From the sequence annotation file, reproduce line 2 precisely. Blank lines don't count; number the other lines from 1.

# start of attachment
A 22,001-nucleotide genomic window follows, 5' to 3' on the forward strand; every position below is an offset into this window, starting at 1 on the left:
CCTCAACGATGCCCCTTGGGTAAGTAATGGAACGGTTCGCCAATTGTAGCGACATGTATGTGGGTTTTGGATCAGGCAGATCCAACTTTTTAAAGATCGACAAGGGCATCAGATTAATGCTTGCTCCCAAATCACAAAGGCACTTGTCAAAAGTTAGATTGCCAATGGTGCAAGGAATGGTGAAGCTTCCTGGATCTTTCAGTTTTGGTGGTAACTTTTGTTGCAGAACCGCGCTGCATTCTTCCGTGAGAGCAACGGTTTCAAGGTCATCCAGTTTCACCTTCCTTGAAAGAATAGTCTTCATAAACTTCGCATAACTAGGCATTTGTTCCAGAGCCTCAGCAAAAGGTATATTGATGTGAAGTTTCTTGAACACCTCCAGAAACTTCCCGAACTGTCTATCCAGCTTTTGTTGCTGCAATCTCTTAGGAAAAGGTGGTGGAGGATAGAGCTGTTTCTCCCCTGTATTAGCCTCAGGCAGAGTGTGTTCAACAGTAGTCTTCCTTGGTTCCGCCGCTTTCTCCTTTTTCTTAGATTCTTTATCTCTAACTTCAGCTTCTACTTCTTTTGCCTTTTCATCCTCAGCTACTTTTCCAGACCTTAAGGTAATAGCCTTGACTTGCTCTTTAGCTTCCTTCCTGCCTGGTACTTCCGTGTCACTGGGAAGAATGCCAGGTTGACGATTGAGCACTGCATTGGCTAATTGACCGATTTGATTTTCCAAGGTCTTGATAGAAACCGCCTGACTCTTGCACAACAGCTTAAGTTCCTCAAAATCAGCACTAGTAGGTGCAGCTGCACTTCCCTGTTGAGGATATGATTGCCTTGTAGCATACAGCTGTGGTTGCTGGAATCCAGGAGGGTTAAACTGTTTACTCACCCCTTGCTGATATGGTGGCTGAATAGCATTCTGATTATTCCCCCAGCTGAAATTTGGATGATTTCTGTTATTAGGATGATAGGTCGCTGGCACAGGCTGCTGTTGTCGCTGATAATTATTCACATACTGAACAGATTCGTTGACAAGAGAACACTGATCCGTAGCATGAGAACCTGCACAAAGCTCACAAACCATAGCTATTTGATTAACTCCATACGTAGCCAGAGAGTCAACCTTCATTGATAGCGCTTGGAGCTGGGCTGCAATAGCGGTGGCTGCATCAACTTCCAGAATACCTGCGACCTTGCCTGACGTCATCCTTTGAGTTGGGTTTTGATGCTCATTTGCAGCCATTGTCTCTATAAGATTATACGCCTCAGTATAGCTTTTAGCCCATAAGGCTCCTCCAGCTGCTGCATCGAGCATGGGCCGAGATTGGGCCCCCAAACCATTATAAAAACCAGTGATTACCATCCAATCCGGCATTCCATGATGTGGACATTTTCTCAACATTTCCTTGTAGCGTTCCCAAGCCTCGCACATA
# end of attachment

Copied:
CCTCAACGATGCCCCTTGGGTAAGTAATGGAACGGTTCGCCAATTGTAGCGACATGTATGTGGGTTTTGGATCAGGCAGATCCAACTTTTTAAAGATCGACAAGGGCATCAGATTAATGCTTGCTCCCAAATCACAAAGGCACTTGTCAAAAGTTAGATTGCCAATGGTGCAAGGAATGGTGAAGCTTCCTGGATCTTTCAGTTTTGGTGGTAACTTTTGTTGCAGAACCGCGCTGCATTCTTCCGTGAGAGCAACGGTTTCAAGGTCATCCAGTTTCACCTTCCTTGAAAGAATAGTCTTCATAAACTTCGCATAACTAGGCATTTGTTCCAGAGCCTCAGCAAAAGGTATATTGATGTGAAGTTTCTTGAACACCTCCAGAAACTTCCCGAACTGTCTATCCAGCTTTTGTTGCTGCAATCTCTTAGGAAAAGGTGGTGGAGGATAGAGCTGTTTCTCCCCTGTATTAGCCTCAGGCAGAGTGTGTTCAACAGTAGTCTTCCTTGGTTCCGCCGCTTTCTCCTTTTTCTTAGATTCTTTATCTCTAACTTCAGCTTCTACTTCTTTTGCCTTTTCATCCTCAGCTACTTTTCCAGACCTTAAGGTAATAGCCTTGACTTGCTCTTTAGCTTCCTTCCTGCCTGGTACTTCCGTGTCACTGGGAAGAATGCCAGGTTGACGATTGAGCACTGCATTGGCTAATTGACCGATTTGATTTTCCAAGGTCTTGATAGAAACCGCCTGACTCTTGCACAACAGCTTAAGTTCCTCAAAATCAGCACTAGTAGGTGCAGCTGCACTTCCCTGTTGAGGATATGATTGCCTTGTAGCATACAGCTGTGGTTGCTGGAATCCAGGAGGGTTAAACTGTTTACTCACCCCTTGCTGATATGGTGGCTGAATAGCATTCTGATTATTCCCCCAGCTGAAATTTGGATGATTTCTGTTATTAGGATGATAGGTCGCTGGCACAGGCTGCTGTTGTCGCTGATAATTATTCACATACTGAACAGATTCGTTGACAAGAGAACACTGATCCGTAGCATGAGAACCTGCACAAAGCTCACAAACCATAGCTATTTGATTAACTCCATACGTAGCCAGAGAGTCAACCTTCATTGATAGCGCTTGGAGCTGGGCTGCAATAGCGGTGGCTGCATCAACTTCCAGAATACCTGCGACCTTGCCTGACGTCATCCTTTGAGTTGGGTTTTGATGCTCATTTGCAGCCATTGTCTCTATAAGATTATACGCCTCAGTATAGCTTTTAGCCCATAAGGCTCCTCCAGCTGCTGCATCGAGCATGGGCCGAGATTGGGCCCCCAAACCATTATAAAAACCAGTGATTACCATCCAATCCGGCATTCCATGATGTGGACATTTTCTCAACATTTCCTTGTAGCGTTCCCAAGCCTCGCACATA